The Talamanca Range of Costa Rica


March 15, 1976: 7:00AM. My thermometer reads 19 degrees. Light is filtering through the cracks in the walls of the hut. My 2 companions are still sound asleep. We’ve now been in the Talamanca Range for a week. Never in my wildest dreams would I have visualized mountains like this in Costa Rica.

In writing this entry in my journal, I was feeling sad that our trip was ending but I was also elated by the success of our trip. We had spent the last 6 days scouting Parque Nacional Chirripo (Chirripo National Park) and every day proved rewarding.

The Valley of the Rabbits (our base camp).

In 1975, the progressive and democratic Costa Rican Government declared 300 square miles surrounding Cerro Chirripo (a 12,530-foot peak) a National Park. This area represents the highest sections of the Talamanca Mountain Range. When we visited these mountains in 1976, Chirripo was a National Park in name only. Severe budget shortages had forced the Costa Rican Park Service to concentrate its efforts on more endangered parks. Fortunately, this is a remote area that needs little protection at present.

Costa Rica is a Central American Republic of 19,000 square miles with a population of a little over 2 million. Northern and Central Costa Rica is dominated by a series of volcanoes. The 3 largest volcanoes: Poas (8,362 feet), Barbs (8,940 feet) and Irazu (11,322 feet) surround the Capital (San Jose). These volcanoes have given Costa Rica the title “The Switzerland of Central America.” However, the largest mountains are in the sparsely-populated southern section of the country. Rising out of the steaming Central American jungles, the Talamanca Range climbs to over 12,000 feet. The range runs over 200 miles through Southern Costa Rica and Northern Panama. High , wild and remote, the Talamancas provide a striking contrast to the coastal jungles and the deforested hills of Northern Costa Rica.

Central America is a land bridge between North America and South America. It is a meeting ground for plant and animal species. Phil Defrieze, a scientist with the National Museum of Costa Rica, feels that when studies are completed in the Talamanca Range, many new species of plants and insects will be identified. These new species will be crosses between Northern and Southern species. The Costa Rican Park Service has made big strides since its creation 7 years ago. Even so, many Costa Rican Parks have been severely damaged by squatters who attempt to open the land for agriculture. Unlike the United States, Costa Rica is a developing country with different priorities. Many times, national parks take a backseat to more basic human needs.

I became interested in the Talamancas through my job working as a Peace Corps advisor to the Costa Rican Park Service. I decided to visit this national park after learning that no park service employee had ever visited the park. Several days were spent searching for people in San Jose who had first-hand knowledge of the region. It seems that few Costa Ricans know about the Talamancas. Traditionally, native Indians have hunted in the mountains from their homes in the foothills but other visitors to the area are few. Eventually, I was able to find and question several who had some information about the area. I learned that recently the Costa Rican Alpine Club had constructed a trail into Chirripo National Park. I recruited 2 other Peace Corps volunteers (Randy and Tom), gathered equipment and we were ready to depart.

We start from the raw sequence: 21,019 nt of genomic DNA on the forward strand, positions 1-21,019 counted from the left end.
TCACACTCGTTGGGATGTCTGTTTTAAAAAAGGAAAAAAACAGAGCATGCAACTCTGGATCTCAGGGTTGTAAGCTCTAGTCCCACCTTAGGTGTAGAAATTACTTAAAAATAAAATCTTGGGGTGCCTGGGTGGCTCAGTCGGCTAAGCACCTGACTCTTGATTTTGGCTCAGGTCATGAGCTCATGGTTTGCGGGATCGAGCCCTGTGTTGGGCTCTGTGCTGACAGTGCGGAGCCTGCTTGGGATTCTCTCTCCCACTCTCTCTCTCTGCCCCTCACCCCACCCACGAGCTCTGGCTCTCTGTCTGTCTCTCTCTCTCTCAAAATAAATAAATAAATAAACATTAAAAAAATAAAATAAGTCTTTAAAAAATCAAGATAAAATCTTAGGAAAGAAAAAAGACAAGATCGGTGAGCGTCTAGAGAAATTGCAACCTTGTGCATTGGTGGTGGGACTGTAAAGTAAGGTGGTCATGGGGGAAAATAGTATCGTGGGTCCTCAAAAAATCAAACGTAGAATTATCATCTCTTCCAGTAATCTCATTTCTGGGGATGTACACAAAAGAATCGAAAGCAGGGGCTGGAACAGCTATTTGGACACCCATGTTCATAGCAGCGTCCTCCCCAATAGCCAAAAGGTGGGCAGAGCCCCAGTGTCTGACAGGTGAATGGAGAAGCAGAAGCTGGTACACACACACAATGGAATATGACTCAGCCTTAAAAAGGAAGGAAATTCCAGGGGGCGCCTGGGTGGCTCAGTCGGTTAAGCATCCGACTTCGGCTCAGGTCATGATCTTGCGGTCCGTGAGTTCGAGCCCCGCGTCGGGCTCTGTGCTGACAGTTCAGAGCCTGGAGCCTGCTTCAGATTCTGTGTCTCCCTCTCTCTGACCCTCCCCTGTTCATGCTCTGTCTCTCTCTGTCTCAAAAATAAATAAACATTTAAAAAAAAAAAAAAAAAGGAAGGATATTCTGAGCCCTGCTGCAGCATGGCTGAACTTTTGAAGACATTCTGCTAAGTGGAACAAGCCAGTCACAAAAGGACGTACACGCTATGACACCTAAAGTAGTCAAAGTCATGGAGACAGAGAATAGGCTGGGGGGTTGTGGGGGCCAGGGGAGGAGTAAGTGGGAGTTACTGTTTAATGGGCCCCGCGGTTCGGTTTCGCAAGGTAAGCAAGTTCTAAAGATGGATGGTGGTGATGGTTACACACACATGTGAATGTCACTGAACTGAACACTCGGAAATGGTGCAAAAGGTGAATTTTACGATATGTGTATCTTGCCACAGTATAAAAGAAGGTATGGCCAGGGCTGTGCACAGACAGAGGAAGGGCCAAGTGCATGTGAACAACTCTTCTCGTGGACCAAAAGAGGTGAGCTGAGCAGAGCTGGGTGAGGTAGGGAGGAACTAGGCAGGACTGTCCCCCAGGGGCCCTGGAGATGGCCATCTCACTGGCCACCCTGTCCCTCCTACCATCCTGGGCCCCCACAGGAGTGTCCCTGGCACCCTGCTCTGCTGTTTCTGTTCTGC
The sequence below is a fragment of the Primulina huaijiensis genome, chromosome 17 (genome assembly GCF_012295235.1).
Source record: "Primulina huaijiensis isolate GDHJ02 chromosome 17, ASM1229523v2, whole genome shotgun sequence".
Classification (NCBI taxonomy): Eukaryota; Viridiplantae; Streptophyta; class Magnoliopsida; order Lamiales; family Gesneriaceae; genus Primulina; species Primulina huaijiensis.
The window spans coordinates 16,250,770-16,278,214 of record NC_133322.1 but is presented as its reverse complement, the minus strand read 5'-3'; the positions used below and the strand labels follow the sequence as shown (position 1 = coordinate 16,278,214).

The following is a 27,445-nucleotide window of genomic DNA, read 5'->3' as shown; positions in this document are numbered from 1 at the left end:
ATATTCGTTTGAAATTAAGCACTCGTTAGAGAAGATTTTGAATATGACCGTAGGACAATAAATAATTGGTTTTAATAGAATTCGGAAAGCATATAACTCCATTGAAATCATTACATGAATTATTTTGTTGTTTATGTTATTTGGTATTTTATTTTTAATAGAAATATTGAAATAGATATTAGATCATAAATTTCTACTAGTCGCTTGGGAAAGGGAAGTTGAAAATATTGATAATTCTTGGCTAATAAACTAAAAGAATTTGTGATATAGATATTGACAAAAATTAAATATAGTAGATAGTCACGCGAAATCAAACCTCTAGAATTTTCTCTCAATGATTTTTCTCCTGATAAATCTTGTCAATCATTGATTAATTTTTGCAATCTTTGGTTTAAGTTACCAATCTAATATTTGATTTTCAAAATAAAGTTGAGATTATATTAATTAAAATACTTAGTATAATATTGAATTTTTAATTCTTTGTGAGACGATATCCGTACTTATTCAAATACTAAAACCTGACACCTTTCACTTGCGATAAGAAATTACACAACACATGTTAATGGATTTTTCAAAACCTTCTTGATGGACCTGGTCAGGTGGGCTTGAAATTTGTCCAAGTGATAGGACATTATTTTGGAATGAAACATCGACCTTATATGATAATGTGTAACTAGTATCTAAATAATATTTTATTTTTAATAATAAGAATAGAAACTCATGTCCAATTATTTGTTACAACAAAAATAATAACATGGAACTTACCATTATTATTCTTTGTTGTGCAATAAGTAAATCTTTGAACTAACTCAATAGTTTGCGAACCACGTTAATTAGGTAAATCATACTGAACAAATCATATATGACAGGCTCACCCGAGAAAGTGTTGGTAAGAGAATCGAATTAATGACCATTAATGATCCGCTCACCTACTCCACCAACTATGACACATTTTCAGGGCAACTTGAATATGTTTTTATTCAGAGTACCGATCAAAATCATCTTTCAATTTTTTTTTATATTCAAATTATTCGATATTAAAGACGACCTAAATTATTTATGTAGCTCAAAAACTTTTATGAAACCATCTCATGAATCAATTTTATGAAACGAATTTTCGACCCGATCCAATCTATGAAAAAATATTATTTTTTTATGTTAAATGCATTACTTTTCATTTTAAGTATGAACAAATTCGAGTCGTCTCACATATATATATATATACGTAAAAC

San Jose is typical of Central American cities–noisy, crowded and polluted. So it was with anticipation of high adventure that we gathered our equipment and left by bus at 3:30AM for the mountains. San Isidro de General, 120 miles south of San Jose, was the jumping-off point for our trip. Our bus arrived at San Isidro at 7:00AM. We left Tom to watch our equipment. Randy went off to hire a truck to take us up to San Gerardo and the trailhead while I went to find a pulperia. A pulperia is the Costa Rican version of a general store. When I returned with my purchases, I found Randy surrounded by 5 Costa Ricans (or “Ticos” as they liked to be called) all vying to be our chauffeur. After 15 minutes of haggling and shouting, we hired a small Datsun pickup for 120 colones or about $10.

By 10:00AM, we were crowded into the pickup and bouncing along towards the trailhead. It is 18 miles of bumpy dusty road from San Isidro to San Gerado. Tom had lost a coin flip and was sampling most of the dust as he rode behind the cab. The Talamanca Range is a formidable barrier. Several roads have been extended into the foothills but there are no routes crossing the mountains east to west. After 7 miles, the road dropped down off a ridge to the River Chirripo which flows to the Pacific. Our driver talked constantly about the virtues of his truck and occasionally pointed out the local points of interest. In many places, the road was narrow and precarious but this did not bother us until we approached a bridge over a small stream. The bridge was partially washed out and looked as though it might fall into the stream at any minute. I was a little apprehensive and suggested that it might be wise if I got out to test the bridge on foot. Before I could get the door open our driver gunned the motor, slipped the clutch and shot across.